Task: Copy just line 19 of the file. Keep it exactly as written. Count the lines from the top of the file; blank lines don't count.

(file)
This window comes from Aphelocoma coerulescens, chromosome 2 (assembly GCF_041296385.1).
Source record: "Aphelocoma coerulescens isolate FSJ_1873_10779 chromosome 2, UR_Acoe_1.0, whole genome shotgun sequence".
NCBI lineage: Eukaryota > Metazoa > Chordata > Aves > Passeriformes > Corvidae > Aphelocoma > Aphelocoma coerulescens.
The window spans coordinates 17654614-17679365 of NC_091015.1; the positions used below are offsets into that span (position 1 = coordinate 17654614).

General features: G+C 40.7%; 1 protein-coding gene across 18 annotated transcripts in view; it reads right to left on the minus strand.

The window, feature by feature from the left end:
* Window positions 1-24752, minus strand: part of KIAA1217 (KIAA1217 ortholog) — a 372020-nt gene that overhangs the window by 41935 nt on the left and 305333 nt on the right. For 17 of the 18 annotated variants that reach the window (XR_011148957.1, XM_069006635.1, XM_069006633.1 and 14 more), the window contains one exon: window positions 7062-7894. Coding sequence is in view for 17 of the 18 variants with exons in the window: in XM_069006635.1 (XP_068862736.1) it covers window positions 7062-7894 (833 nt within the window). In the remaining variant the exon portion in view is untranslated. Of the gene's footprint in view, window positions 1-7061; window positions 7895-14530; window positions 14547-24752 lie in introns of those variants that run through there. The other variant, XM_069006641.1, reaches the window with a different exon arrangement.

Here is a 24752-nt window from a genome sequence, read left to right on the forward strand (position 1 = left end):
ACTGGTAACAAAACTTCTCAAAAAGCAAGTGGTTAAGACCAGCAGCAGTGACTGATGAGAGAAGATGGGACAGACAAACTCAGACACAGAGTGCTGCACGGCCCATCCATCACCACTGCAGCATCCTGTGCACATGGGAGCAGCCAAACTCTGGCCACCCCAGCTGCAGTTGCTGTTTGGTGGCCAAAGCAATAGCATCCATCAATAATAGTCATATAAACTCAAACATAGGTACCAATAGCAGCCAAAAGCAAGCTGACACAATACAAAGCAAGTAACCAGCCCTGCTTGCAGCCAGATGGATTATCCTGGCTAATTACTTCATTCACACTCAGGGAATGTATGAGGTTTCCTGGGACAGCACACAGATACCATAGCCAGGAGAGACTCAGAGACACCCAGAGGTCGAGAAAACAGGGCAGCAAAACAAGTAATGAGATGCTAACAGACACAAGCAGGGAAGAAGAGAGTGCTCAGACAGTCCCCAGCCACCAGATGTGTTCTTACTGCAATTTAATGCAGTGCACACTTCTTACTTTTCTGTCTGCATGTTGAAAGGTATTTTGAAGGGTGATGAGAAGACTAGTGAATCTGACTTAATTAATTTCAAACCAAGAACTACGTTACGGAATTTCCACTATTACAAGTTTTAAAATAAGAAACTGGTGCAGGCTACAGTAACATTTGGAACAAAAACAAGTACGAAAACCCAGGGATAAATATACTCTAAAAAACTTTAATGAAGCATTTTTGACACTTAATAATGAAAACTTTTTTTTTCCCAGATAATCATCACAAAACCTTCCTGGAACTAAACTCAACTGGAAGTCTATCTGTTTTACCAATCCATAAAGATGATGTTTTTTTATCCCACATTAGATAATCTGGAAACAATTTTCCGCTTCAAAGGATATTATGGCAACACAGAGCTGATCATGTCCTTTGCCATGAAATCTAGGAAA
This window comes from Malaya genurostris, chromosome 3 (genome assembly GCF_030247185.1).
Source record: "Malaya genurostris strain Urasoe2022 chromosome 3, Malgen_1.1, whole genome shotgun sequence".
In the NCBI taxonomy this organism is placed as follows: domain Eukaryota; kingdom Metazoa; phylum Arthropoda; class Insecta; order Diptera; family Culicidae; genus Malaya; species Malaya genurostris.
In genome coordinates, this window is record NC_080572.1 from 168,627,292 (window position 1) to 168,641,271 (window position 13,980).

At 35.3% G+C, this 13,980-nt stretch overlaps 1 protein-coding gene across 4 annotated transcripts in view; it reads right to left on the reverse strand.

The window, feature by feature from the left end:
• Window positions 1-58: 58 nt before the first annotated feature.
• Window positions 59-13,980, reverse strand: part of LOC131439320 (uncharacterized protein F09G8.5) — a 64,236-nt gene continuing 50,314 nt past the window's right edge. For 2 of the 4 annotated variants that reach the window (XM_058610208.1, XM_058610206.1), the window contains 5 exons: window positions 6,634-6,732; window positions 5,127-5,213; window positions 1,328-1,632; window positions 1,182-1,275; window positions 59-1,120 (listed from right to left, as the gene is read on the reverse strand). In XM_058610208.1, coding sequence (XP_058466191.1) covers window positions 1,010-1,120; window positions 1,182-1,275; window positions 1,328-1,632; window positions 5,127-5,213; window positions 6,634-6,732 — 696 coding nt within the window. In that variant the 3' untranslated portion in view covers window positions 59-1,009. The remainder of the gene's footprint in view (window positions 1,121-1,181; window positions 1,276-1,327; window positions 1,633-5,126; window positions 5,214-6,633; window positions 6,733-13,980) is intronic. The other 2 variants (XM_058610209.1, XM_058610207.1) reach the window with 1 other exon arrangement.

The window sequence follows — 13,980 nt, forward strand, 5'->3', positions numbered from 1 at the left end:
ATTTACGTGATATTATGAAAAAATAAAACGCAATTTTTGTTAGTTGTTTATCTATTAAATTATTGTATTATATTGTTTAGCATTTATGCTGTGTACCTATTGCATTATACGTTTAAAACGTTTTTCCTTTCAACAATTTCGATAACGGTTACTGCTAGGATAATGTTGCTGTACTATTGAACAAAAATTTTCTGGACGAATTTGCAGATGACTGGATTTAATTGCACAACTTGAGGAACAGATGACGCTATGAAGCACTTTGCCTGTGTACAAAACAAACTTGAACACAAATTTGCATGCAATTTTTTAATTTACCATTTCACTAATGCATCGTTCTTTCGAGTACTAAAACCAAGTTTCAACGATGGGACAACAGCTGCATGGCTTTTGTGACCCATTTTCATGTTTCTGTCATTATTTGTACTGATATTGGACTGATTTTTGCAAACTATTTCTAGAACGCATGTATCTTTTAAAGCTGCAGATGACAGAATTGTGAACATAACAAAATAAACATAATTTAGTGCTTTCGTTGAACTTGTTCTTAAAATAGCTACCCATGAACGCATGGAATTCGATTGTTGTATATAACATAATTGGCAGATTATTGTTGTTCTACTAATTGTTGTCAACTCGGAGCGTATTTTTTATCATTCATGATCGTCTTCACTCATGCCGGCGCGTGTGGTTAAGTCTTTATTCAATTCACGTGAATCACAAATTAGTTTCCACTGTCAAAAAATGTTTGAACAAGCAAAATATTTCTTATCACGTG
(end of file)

ATTTACGTGATATTATGAAAAAATAAAACGCAATTTTTGTTAGTTGTTTATCTATTAAATTATTGTATTATATTGTTTAGCATTTATGCTGTGTACCTATTGCATTATACGTTTAAAACGTTTTTCCTTTCAACAATTTCGATAACGGTTACTGCTAGGATAATGTTGCTGTACTATTGAACAAAAATTTTCTGGACGAATTTGCAGATGACTGGATTTAATTGCACAACTTGAGGAACAGATGACGCTATGAAGCACTTTGCCTGTGTACAAAACAAACTTGAACACAAATTTGCATGCAATTTTTTAATTTACCATTTCACTAATGCATCGTTCTTTCGAGTACTAAAACCAAGTTTCAACGATGGGACAACAGCTGCATGGCTTTTGTGACCCATTTTCATGTTTCTGTCATTATTTGTACTGATATTGGACTGATTTTTGCAAACTATTTCTAGAACGCATGTATCTTTTAAAGCTGCAGATGACAGAATTGTGAACATAACAAAATAAACATAATTTAGTGCTTTCGTTGAACTTGTTCTTAAAATAGCTACCCATGAACGCATGGAATTCGATTGTTGTATATAACATAATTGGCAGATTATTGTTGTTCTACTAATTGTTGTCAACTCGGAGCGTATTTTTTATCATTCATGATCGTCTTCACTCATGCCGGCGCGTGTGGTTAAGTCTTTATTCAATTCACGTGAATCACAAATTAGTTTCCACTGTCAAAAAATGTTTGAACAAGCAAAATATTTCTTATCACGTG